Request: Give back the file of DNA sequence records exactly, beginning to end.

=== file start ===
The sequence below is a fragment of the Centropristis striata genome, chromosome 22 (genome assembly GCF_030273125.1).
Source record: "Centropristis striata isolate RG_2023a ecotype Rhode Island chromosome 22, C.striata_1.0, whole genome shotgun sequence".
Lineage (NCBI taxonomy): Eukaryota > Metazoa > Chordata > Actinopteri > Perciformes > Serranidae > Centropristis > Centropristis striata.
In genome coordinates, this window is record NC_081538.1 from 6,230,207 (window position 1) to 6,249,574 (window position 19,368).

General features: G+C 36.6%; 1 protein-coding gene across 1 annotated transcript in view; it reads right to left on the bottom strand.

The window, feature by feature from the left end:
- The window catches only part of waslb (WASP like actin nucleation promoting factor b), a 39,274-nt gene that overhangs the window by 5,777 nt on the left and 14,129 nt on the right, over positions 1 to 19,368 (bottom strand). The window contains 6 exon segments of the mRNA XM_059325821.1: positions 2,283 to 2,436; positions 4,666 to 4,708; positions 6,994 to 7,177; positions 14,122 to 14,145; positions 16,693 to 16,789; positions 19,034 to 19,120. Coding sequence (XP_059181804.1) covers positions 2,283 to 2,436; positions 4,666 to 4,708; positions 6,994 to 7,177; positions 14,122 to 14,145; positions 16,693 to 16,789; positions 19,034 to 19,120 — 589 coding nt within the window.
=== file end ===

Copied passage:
The sequence below is a fragment of the Centropristis striata genome, chromosome 22 (genome assembly GCF_030273125.1).
Source record: "Centropristis striata isolate RG_2023a ecotype Rhode Island chromosome 22, C.striata_1.0, whole genome shotgun sequence".
Lineage (NCBI taxonomy): Eukaryota > Metazoa > Chordata > Actinopteri > Perciformes > Serranidae > Centropristis > Centropristis striata.
In genome coordinates, this window is record NC_081538.1 from 6,230,207 (window position 1) to 6,249,574 (window position 19,368).

General features: G+C 36.6%; 1 protein-coding gene across 1 annotated transcript in view; it reads right to left on the bottom strand.

The window, feature by feature from the left end:
- The window catches only part of waslb (WASP like actin nucleation promoting factor b), a 39,274-nt gene that overhangs the window by 5,777 nt on the left and 14,129 nt on the right, over positions 1 to 19,368 (bottom strand). The window contains 6 exon segments of the mRNA XM_059325821.1: positions 2,283 to 2,436; positions 4,666 to 4,708; positions 6,994 to 7,177; positions 14,122 to 14,145; positions 16,693 to 16,789; positions 19,034 to 19,120. Coding sequence (XP_059181804.1) covers positions 2,283 to 2,436; positions 4,666 to 4,708; positions 6,994 to 7,177; positions 14,122 to 14,145; positions 16,693 to 16,789; positions 19,034 to 19,120 — 589 coding nt within the window.